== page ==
Alice herself is quite interesting here, as she’s presented as this amalgam between the clever, imaginative Alice of old and the more recent Tim Burton-eque swordfighting Alice. Her bait-and-switch with the location of the bottle is great moment of ingenuity, as is the fact that she already finds out about the White Rabbit’s treachery and isn’t even phased by it. But we also have her putting a sword to the Mock Turtle’s throat to ride it instead of, well, asking it for help. But while many of the “level in badass” upgrades damsel-types often get in reimaginings tend to be for the sole sake of cheating a creation of a “strong woman” character, Wonderland is actually working to justify Alice’s more hardened tendencies. Her interaction with the Mock Turtle is followed directly by a flashback where Alice openly admits to preferring creativity over swordplay, and presumably only decides to learn it because it’s another fun thing to do with Cyrus. The Alice in the flashback is perfectly content, and has no real reason to learn how to fight other than for the sake of learning, like learning to play a sport without any intention to go pro. It’s a coincidence, then, that the worst moments of her life happen after she learns more aggressive and direct ways to project her anger.
In addition to losing the love of her life, “Trust Me” also heavily establishes just how bad things turned out for Alice and her father. What was initially presented as a girl trying to prove herself to her daddy last week is now shown to be a much more piercing sense of betrayal. If anything, Alice’s father turning his back on her and throwing her in an asylum (you know, the one with the lobotomy) might be a bigger character moment than the Cyrus stuff, which itself is an intriguing subversion on the show’s entire concept of lovers lost. Yeah, having a character with daddy issues is a tired trope, but its surprisingly quiet treatment in this concept, and the focus being on the love lost rather than the scars themselves, is the path less traveled.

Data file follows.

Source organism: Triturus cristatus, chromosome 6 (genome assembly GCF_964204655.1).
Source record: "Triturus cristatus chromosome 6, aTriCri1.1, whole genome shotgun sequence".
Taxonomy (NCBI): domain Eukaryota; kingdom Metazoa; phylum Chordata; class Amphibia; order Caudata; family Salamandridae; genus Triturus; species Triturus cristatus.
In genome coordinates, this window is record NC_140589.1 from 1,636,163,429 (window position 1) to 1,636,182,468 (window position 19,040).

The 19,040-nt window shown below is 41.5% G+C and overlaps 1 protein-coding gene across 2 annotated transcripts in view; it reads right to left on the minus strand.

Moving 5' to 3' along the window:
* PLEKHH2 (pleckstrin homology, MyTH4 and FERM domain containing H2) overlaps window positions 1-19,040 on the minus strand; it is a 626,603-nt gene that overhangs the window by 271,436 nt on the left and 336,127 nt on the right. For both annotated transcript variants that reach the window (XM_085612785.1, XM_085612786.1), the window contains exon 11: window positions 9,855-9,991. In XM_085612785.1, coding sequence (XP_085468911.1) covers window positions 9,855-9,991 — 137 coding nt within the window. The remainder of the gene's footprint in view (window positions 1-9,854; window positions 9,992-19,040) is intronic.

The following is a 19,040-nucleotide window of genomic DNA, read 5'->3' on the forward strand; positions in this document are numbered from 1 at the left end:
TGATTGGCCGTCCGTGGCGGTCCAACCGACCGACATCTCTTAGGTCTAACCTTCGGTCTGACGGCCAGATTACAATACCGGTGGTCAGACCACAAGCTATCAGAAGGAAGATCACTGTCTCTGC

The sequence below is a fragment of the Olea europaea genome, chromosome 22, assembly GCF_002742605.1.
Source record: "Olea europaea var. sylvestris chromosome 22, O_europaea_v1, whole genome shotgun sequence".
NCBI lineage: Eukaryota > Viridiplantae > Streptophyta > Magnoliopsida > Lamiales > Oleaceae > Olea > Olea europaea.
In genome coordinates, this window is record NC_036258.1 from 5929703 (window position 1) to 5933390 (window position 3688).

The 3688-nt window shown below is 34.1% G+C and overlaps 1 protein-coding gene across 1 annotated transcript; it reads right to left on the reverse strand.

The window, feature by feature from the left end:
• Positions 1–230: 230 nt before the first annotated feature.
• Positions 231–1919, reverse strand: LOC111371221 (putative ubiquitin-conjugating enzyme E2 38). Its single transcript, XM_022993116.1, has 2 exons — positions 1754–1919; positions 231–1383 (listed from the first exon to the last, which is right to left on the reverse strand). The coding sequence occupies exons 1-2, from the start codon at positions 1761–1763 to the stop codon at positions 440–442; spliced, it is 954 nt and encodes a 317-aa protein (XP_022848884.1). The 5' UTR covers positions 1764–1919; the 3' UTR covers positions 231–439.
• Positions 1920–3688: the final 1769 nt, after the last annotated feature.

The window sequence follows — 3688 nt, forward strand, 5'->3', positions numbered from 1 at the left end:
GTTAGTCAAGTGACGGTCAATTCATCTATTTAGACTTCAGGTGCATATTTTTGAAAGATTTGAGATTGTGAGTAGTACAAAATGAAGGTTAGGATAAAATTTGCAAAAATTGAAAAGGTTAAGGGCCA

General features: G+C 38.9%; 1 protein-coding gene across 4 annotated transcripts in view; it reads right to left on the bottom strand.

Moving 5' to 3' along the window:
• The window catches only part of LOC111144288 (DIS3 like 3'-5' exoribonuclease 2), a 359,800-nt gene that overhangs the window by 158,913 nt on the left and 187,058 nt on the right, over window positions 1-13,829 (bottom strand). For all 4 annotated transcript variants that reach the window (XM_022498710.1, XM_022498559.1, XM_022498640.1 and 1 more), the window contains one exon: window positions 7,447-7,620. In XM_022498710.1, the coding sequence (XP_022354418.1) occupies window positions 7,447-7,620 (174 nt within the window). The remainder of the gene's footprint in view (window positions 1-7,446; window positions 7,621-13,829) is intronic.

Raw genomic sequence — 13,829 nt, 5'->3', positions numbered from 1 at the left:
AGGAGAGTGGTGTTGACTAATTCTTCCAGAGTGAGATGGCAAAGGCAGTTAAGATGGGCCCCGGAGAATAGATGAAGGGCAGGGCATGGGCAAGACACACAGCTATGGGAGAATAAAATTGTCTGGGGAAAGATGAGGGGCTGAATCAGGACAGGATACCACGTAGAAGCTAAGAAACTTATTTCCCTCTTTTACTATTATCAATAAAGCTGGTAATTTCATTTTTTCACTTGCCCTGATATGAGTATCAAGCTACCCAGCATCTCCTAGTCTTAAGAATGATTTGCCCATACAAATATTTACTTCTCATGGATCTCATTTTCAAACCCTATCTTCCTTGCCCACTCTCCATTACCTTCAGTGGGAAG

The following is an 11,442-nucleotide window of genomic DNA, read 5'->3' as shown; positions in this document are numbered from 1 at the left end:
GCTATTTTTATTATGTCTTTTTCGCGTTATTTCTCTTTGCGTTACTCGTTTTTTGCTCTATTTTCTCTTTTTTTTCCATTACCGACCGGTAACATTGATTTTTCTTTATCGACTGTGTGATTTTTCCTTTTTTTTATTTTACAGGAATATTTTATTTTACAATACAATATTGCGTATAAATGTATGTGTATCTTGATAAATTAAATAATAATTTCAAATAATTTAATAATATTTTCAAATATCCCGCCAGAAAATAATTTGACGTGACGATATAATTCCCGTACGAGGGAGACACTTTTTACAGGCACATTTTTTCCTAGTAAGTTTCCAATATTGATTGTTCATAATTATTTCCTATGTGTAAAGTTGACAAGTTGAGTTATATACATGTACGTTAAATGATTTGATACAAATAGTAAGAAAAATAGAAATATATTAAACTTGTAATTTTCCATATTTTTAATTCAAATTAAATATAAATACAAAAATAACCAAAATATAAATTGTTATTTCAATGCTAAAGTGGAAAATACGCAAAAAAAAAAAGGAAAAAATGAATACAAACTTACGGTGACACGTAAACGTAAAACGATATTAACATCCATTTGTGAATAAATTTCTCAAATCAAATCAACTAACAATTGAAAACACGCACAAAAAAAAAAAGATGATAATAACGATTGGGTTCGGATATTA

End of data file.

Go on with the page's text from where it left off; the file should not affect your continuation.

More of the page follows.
Sophie Lowe continues to deliver a strong performance, channeling a more youthful variation on Anna Torv on Fringe. Lowe’s Alice keeps her cards close to her chest and doesn’t let her trust easily, but she’s still friendly, warm and imaginative even in the midst of some dark stuff. As such, Alice doesn’t come off as a whiner or depressed, even when she could have a legitimate reason to be. She’s intensely driven, and though she isn’t a scene-stealer or a powerhouse by any means, Lowe earns respect by being fiercely committed to that drive. Admittedly, she’s at her weakest in the flashbacks, when Alice could stand to be a little more youthful and fun to show some change between than and now. But even that is saved by Lowe and Peter Gadiot as Cyrus having very good chemistry (even though Gadiot is still fairly bland in the role.)
The most interesting stuff in the episode, surprisingly, is the evolution of the Red Queen and her “partnership” with Jafar. Emma Rigby’s Red Queen was one of the least interesting characters last week, but Rigby takes the cake for being most improved from her introduction. She certainly gets to show her range, as the Red Queen gets her own rather empowering min-arc. There’s a slight tinge of abusive relationship parallels between Jafar and the Red Queen that the show doesn’t really take as far as it could, but where it stops still works. Firstly, we learn that she still has a weird sense of respect and honor; she isn’t exactly good at her job and does little to help the people she rules over, but she still feels obligated to hear them out. Jafar has no issues with murdering a room full of people to her horror, simply to his own ends. She’s definitely spoiled and selfish in her own right, but she does seem to have the slightest care for the greater good, so long as that greater good doesn’t interfere with her desires.